Radical Chic Catastrophes: When Romanticism Trumps Reason

In recent years, the far left has prospered by pretending to be liberal. All of the dreams in the 1930s about infiltrating liberal organizations and taking over the Democratic Party have now come true.

Remember the war against Franco,

That’s the kind where each of us belongs

He may have won all the battles

But we had all the good songs!

– Tom Lehrer

The radical is always the more glamorous. People wear Che Guevara T-shirts. They don’t wear Samuel Gompers, A. Philip Randolph, Eduard Bernstein, Karl Kautsky, or Jean Jaures T-shirts, yet those largely forgotten social democratic and labor heroes achieved far more benefit for reform and workers without murdering a lot of people.

Rosa Luxemburg, the nastiest rich spoiled brat in Zamosc, is fondly remembered though her career was a disaster and her career helped create the conditions that eventually brought about Nazism. Who knows about Frances Perkins, who did far more to help workers and was the first woman ever to be in the cabinet of an American president?

Thus, two things are certain. The extremist has better public relations and the extremist fails. Either he’s defeated, perhaps killed (dying the secular equivalent of the martyr’s death), or gains power, becomes horribly repressive, and messes up society big-time. In modern times, Yasir Arafat has been the king (perhaps I should say sultan) of lost causes, a fact which made him lionized in Europe.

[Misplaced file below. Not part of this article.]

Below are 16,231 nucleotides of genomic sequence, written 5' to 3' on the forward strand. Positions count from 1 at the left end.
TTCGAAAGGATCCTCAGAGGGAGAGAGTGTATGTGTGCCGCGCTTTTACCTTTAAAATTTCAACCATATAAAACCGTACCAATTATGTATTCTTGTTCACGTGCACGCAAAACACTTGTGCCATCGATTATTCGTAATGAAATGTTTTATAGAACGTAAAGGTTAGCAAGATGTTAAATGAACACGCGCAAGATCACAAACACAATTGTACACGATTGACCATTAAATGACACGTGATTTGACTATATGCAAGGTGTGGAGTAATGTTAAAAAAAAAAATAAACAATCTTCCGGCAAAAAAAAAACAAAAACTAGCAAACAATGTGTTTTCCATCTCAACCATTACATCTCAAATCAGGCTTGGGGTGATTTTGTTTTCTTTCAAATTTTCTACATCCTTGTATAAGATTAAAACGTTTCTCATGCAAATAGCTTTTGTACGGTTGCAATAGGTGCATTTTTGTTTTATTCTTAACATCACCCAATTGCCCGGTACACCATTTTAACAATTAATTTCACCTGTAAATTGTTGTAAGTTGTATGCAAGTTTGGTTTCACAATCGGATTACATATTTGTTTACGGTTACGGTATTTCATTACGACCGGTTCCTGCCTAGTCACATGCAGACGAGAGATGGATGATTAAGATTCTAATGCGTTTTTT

Ah, the romance of the lost cause. Once the province of Irish Republicans, Polish nationalists, and sons or daughters of the Confederacy, the lost cause has an intense emotional appeal. There’s something stirring about defeat. And if you lose, you can’t be one of those evil rulers who actually have to show what his policies can do. At Civil War reenactments there are always more people wanting to be Confederates than Union soldiers. But if the Confederacy had won the Civil War, the ensuing additional decades of slavery would have put a damper on contemporary enthusiasm.

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Original source.


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